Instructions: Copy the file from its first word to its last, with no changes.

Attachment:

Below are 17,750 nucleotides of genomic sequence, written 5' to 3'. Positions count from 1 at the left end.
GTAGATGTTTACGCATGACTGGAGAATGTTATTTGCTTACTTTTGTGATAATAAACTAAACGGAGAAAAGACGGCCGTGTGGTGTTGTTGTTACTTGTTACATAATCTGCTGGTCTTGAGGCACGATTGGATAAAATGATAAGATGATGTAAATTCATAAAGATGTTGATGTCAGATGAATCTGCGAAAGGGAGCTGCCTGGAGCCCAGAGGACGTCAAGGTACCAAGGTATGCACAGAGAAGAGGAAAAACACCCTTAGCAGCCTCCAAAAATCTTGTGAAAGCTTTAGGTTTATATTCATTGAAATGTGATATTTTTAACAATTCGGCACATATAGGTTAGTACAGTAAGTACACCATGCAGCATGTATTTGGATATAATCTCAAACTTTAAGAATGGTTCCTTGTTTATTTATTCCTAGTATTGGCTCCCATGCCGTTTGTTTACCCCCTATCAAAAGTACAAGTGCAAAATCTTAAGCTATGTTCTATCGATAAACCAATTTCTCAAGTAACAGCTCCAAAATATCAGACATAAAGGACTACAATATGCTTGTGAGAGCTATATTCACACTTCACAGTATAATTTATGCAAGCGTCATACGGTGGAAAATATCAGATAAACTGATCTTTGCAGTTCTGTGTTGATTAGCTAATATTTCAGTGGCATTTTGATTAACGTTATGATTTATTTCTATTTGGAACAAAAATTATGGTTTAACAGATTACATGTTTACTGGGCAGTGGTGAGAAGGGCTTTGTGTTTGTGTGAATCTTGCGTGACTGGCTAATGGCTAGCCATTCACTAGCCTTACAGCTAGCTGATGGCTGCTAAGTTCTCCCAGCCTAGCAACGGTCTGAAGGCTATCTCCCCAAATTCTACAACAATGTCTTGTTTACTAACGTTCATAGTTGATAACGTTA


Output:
Below are 17,750 nucleotides of genomic sequence, written 5' to 3'. Positions count from 1 at the left end.
GTAGATGTTTACGCATGACTGGAGAATGTTATTTGCTTACTTTTGTGATAATAAACTAAACGGAGAAAAGACGGCCGTGTGGTGTTGTTGTTACTTGTTACATAATCTGCTGGTCTTGAGGCACGATTGGATAAAATGATAAGATGATGTAAATTCATAAAGATGTTGATGTCAGATGAATCTGCGAAAGGGAGCTGCCTGGAGCCCAGAGGACGTCAAGGTACCAAGGTATGCACAGAGAAGAGGAAAAACACCCTTAGCAGCCTCCAAAAATCTTGTGAAAGCTTTAGGTTTATATTCATTGAAATGTGATATTTTTAACAATTCGGCACATATAGGTTAGTACAGTAAGTACACCATGCAGCATGTATTTGGATATAATCTCAAACTTTAAGAATGGTTCCTTGTTTATTTATTCCTAGTATTGGCTCCCATGCCGTTTGTTTACCCCCTATCAAAAGTACAAGTGCAAAATCTTAAGCTATGTTCTATCGATAAACCAATTTCTCAAGTAACAGCTCCAAAATATCAGACATAAAGGACTACAATATGCTTGTGAGAGCTATATTCACACTTCACAGTATAATTTATGCAAGCGTCATACGGTGGAAAATATCAGATAAACTGATCTTTGCAGTTCTGTGTTGATTAGCTAATATTTCAGTGGCATTTTGATTAACGTTATGATTTATTTCTATTTGGAACAAAAATTATGGTTTAACAGATTACATGTTTACTGGGCAGTGGTGAGAAGGGCTTTGTGTTTGTGTGAATCTTGCGTGACTGGCTAATGGCTAGCCATTCACTAGCCTTACAGCTAGCTGATGGCTGCTAAGTTCTCCCAGCCTAGCAACGGTCTGAAGGCTATCTCCCCAAATTCTACAACAATGTCTTGTTTACTAACGTTCATAGTTGATAACGTTA